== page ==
The solution
This significant problem of undiagnosed hypertension in the South Asian community can be improved with a targeted intervention. This intervention would require a new screening tool for hypertension in the South Asian population. The ideal outcome is better management of hypertension and even prevention of hypertension in the South Asian patient population. This would result in fewer acute negative outcomes. Measurement of the success of such an intervention would occur in the long run through comparison of baseline rates of poor outcomes relating to hypertension with the population who has benefited from the screening tool. For the purpose of piloting this intervention in order to provide evidence of its benefit, the use of such a screening tool could be used over a shorter period of time such as 30-60 days. The outcome that would be therefore measured is the number of persons screened and found to be at risk or suffering from the condition, based on the more relevant indicators in the new screening tool.

Further research is needed in order to refine the factors which serve a protective function for South Asians with hypertension; however research has already identified some of the variables that may be useful. For example, research using a sample of over 4,000 subjects allowed researchers to determine that waist to height ratio was the strongest predictor of metabolic syndromes such as hypertension (Jayawardana et al., 2013). This could become a screening variable that indicated risk for the South Asian population. A study by Hwangbo, Kim, Chu, Yun and Yang (2013) found that sleep deprivation was positively associated with hypertension in the Korean population. Hours of sleep and subjective responses regarding whether persons feel they have gotten enough sleep are therefore potential screening questions for the South Asian population. Screening tools based on research can support simple processes which help to prevent hypertension or identify it earlier.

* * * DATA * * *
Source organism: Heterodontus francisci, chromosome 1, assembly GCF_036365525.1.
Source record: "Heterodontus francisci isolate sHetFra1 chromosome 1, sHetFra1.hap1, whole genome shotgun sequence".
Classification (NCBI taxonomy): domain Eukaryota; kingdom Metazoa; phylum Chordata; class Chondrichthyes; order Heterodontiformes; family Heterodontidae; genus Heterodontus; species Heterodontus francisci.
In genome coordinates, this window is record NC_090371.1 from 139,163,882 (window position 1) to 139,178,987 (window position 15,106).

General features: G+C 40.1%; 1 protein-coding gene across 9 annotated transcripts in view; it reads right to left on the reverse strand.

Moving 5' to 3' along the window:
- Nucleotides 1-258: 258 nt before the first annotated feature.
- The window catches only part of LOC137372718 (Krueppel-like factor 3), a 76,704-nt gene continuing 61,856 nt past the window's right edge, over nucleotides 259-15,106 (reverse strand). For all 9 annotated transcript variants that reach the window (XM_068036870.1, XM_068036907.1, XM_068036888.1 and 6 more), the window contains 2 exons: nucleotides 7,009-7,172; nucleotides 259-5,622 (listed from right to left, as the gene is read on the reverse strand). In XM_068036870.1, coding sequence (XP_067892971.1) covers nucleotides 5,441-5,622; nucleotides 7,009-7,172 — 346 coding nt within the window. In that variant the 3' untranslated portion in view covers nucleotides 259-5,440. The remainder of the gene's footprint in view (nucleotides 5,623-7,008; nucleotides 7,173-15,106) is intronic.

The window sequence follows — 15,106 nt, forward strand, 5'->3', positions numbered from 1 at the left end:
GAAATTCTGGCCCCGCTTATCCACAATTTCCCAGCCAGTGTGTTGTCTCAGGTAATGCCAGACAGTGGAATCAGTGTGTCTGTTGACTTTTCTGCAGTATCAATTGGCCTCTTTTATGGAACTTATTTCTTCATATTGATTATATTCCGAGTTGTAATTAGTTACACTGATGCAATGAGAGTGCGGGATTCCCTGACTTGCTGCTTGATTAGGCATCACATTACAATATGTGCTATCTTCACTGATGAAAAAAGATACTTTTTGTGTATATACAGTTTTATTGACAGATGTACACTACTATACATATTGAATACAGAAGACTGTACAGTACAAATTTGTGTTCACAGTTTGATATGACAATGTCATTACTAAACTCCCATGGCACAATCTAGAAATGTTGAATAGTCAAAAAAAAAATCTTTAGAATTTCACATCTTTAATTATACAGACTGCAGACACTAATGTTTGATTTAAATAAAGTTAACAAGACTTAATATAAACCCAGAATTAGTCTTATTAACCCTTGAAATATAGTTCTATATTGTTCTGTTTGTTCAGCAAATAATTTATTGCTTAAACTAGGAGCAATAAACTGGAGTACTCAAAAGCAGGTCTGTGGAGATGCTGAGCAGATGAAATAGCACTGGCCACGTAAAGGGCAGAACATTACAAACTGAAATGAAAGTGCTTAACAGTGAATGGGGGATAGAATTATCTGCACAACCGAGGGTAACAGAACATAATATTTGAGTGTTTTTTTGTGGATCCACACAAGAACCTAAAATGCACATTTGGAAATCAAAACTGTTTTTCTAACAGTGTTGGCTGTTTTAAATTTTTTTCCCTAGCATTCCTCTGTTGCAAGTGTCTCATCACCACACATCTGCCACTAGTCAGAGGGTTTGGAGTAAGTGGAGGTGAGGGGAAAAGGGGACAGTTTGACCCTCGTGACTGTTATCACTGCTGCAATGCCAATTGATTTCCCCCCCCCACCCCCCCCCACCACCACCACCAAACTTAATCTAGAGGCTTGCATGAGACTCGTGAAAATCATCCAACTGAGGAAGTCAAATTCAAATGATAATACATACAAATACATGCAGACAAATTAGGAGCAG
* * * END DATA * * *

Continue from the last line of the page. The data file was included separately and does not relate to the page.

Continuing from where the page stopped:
• Cappuccio, F. P. (1997). Ethnicity and cardiovascular risk: variations in people of African ancestry and South Asian origin. Journal of human hypertension, 11(9), 571-576.
  • Hwangbo, Y., Kim, W. J., Chu, M. K., Yun, C. H., & Yang, K. I. (2013). Association between weekend catch-up sleep duration and hypertension in Korean adults. Sleep medicine, 14(6), 549-554.
  • Jayawardana, R., Ranasinghe, P., Sheriff, M. H. R., Matthews, D. R., & Katulanda, P. (2013). Waist to height ratio: a better anthropometric marker of diabetes and cardio-metabolic risks in South Asian adults. Diabetes research and clinical practice, 99(3), 292-299.
  • Major, R. W., Davies, M. J., Crasto, W., Gray, L. J., Webb, D. R., & Khunti, K. (2015). Association between undiagnosed hypertension and microalbuminuria in South Asians without known diabetes. Journal of human hypertension, 29(3), 185-189.
  • O’Neill, J., & Tayebjee, M. H. (2016). Why are South Asians seemingly protected against the development of atrial fibrillation? A review of current evidence. Trends in Cardiovascular Medicine.